Councils demanding cash for home solar projects

Local councils are charging homeowners who want to install solar panels for planning permission which isn’t needed. This is the accusation of environmental campaigners, who want government to do something […]

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By Vicky Ellis

Local councils are charging homeowners who want to install solar panels for planning permission which isn’t needed.

This is the accusation of environmental campaigners, who want government to do something about it.

According to David Hunt at design specialists Eco Environments, homeowners have been asked to pay councils, when actually a change in the rules three years ago means that they don’t need permission as long as they use a registered solar installer.

A Labour-initiated change to regulations in 2008 changed solar panels (PV) to a permitted development, only needing consent from councils if they were particularly large, he added.

Mr Hunt told ELN: “It’s mostly to do with councils who can no longer make money from the planning permission. Essentially they’re making sure they get fees when they shouldn’t.”

The worst offenders were in the south west along with a few local councils in Cumbria, he suggested.

Eden District Council in Cumbria has been caught up in the issue, receiving media attention for allegedly charging £100 per building application.

Gwyn Clark, who is responsible for planning permission at Eden District Council, challenged the claims. He told ELN that the Eden District Council has consulted with various authorities that believe the legislation only covers the electricity installation and not the structural side.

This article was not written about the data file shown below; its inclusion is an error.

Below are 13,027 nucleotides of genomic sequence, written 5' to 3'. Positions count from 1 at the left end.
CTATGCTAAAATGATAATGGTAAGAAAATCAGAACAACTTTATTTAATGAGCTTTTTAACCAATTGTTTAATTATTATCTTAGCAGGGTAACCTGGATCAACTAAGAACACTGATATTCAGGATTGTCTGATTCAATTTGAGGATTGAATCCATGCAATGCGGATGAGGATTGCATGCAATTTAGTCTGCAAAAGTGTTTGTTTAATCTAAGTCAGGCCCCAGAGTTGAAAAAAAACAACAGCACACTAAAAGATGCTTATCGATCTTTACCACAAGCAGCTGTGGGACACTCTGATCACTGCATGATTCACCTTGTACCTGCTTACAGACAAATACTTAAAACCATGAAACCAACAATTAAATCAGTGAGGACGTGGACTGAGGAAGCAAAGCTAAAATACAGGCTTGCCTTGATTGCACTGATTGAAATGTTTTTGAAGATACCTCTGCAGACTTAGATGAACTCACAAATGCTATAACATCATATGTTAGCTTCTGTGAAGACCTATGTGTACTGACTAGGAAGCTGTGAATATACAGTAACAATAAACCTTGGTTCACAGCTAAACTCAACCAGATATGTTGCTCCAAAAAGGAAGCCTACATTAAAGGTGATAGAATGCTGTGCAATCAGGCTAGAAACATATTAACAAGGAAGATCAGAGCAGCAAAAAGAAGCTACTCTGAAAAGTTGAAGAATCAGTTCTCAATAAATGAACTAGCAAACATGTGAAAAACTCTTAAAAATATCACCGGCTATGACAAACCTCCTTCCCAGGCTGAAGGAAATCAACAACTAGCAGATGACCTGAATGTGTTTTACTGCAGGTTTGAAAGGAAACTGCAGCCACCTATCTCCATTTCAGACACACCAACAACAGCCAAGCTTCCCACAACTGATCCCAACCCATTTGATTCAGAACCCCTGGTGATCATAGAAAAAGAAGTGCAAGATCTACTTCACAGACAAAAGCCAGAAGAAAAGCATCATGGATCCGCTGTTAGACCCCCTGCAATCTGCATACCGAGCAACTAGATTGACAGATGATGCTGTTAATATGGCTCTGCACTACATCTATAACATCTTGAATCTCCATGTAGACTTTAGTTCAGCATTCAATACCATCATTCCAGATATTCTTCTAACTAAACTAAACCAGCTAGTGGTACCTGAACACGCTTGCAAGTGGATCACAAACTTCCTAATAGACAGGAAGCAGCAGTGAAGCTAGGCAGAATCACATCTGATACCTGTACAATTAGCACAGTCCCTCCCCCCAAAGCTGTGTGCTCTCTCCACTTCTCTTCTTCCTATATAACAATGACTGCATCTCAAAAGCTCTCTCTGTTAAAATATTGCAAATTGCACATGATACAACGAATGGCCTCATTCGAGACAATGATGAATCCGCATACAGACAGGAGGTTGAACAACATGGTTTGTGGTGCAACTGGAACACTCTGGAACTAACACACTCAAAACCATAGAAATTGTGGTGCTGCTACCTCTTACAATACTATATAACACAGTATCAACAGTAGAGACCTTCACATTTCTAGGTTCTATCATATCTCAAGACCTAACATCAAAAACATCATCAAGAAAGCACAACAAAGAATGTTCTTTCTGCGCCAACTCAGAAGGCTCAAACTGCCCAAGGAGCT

He would also like the laws to be cleared up. “We would like the situation to be clarified. Our concern is to the homeowner, without checking their roof there might be serious consequences. We asked for a buildings rating application of £77, which is not large considering, so that the roof structure can be examined.

“We are definitely not against low carbon energy development. In fact we’re very, very supportive of it in Cumbria.”

A spokesperson for the Local Government Authority also dismissed the claims. He told ELN that research by the Planning Advisory Service shows the average cost of processing a planning permission was nearly 60% higher than the average fee asked for from applicants. He added that in parts of Cumbria, “they do need to secure approval, because it’s a conservation area. There’s no evidence to suggest that this is a national issue.”

Cathy Debenham, from renewables site Yougen which offers advice to consumers, said that government should make it clear so that people aren’t put off by confusion. She told ELN: “There’s stress, anxiety and unnecessary expenditure already for people trying to do what government want.”